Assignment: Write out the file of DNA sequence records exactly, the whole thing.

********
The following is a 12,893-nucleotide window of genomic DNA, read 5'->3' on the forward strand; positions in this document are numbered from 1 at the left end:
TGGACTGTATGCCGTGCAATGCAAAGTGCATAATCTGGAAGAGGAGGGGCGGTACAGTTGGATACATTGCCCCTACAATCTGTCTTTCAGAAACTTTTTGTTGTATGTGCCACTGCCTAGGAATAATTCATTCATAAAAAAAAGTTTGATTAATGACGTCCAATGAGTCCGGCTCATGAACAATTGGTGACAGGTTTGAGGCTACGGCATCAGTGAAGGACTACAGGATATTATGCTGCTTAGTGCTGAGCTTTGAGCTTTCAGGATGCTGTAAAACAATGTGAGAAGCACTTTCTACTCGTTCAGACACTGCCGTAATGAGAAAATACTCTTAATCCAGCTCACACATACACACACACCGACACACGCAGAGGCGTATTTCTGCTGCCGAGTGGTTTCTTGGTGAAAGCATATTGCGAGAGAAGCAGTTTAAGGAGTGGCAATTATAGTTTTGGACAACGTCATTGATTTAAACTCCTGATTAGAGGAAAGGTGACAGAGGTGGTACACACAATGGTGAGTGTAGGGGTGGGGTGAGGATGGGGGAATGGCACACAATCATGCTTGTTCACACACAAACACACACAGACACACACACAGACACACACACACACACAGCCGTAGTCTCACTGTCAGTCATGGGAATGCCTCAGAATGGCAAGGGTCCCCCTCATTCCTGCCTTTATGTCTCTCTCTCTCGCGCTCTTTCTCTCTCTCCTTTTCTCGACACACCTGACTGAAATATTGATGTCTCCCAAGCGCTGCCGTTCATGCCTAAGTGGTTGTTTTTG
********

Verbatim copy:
The following is a 12,893-nucleotide window of genomic DNA, read 5'->3' on the forward strand; positions in this document are numbered from 1 at the left end:
TGGACTGTATGCCGTGCAATGCAAAGTGCATAATCTGGAAGAGGAGGGGCGGTACAGTTGGATACATTGCCCCTACAATCTGTCTTTCAGAAACTTTTTGTTGTATGTGCCACTGCCTAGGAATAATTCATTCATAAAAAAAAGTTTGATTAATGACGTCCAATGAGTCCGGCTCATGAACAATTGGTGACAGGTTTGAGGCTACGGCATCAGTGAAGGACTACAGGATATTATGCTGCTTAGTGCTGAGCTTTGAGCTTTCAGGATGCTGTAAAACAATGTGAGAAGCACTTTCTACTCGTTCAGACACTGCCGTAATGAGAAAATACTCTTAATCCAGCTCACACATACACACACACCGACACACGCAGAGGCGTATTTCTGCTGCCGAGTGGTTTCTTGGTGAAAGCATATTGCGAGAGAAGCAGTTTAAGGAGTGGCAATTATAGTTTTGGACAACGTCATTGATTTAAACTCCTGATTAGAGGAAAGGTGACAGAGGTGGTACACACAATGGTGAGTGTAGGGGTGGGGTGAGGATGGGGGAATGGCACACAATCATGCTTGTTCACACACAAACACACACAGACACACACACAGACACACACACACACACAGCCGTAGTCTCACTGTCAGTCATGGGAATGCCTCAGAATGGCAAGGGTCCCCCTCATTCCTGCCTTTATGTCTCTCTCTCTCGCGCTCTTTCTCTCTCTCCTTTTCTCGACACACCTGACTGAAATATTGATGTCTCCCAAGCGCTGCCGTTCATGCCTAAGTGGTTGTTTTTG